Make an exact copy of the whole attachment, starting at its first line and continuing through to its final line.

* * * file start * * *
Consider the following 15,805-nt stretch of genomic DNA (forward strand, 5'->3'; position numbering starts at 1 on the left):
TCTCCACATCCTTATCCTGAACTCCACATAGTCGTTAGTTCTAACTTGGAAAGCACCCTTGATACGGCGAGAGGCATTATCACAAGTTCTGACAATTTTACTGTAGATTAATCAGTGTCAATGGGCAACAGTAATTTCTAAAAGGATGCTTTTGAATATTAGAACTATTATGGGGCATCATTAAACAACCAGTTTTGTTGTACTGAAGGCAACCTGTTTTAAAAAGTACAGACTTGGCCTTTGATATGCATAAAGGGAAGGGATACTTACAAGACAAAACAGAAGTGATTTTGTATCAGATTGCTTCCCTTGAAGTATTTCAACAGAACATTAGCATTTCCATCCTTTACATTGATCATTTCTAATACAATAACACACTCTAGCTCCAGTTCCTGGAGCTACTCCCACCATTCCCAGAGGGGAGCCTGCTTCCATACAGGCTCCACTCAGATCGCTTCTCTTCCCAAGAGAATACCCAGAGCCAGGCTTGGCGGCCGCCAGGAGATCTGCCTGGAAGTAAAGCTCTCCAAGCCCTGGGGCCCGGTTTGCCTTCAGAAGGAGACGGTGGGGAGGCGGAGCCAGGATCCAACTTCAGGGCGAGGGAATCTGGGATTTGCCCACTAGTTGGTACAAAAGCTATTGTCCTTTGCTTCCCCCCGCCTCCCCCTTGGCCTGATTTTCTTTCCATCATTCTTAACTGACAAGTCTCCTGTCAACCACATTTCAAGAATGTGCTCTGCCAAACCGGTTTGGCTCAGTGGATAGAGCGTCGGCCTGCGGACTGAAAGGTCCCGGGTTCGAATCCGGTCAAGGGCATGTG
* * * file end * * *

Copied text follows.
Consider the following 15,805-nt stretch of genomic DNA (forward strand, 5'->3'; position numbering starts at 1 on the left):
TCTCCACATCCTTATCCTGAACTCCACATAGTCGTTAGTTCTAACTTGGAAAGCACCCTTGATACGGCGAGAGGCATTATCACAAGTTCTGACAATTTTACTGTAGATTAATCAGTGTCAATGGGCAACAGTAATTTCTAAAAGGATGCTTTTGAATATTAGAACTATTATGGGGCATCATTAAACAACCAGTTTTGTTGTACTGAAGGCAACCTGTTTTAAAAAGTACAGACTTGGCCTTTGATATGCATAAAGGGAAGGGATACTTACAAGACAAAACAGAAGTGATTTTGTATCAGATTGCTTCCCTTGAAGTATTTCAACAGAACATTAGCATTTCCATCCTTTACATTGATCATTTCTAATACAATAACACACTCTAGCTCCAGTTCCTGGAGCTACTCCCACCATTCCCAGAGGGGAGCCTGCTTCCATACAGGCTCCACTCAGATCGCTTCTCTTCCCAAGAGAATACCCAGAGCCAGGCTTGGCGGCCGCCAGGAGATCTGCCTGGAAGTAAAGCTCTCCAAGCCCTGGGGCCCGGTTTGCCTTCAGAAGGAGACGGTGGGGAGGCGGAGCCAGGATCCAACTTCAGGGCGAGGGAATCTGGGATTTGCCCACTAGTTGGTACAAAAGCTATTGTCCTTTGCTTCCCCCCGCCTCCCCCTTGGCCTGATTTTCTTTCCATCATTCTTAACTGACAAGTCTCCTGTCAACCACATTTCAAGAATGTGCTCTGCCAAACCGGTTTGGCTCAGTGGATAGAGCGTCGGCCTGCGGACTGAAAGGTCCCGGGTTCGAATCCGGTCAAGGGCATGTG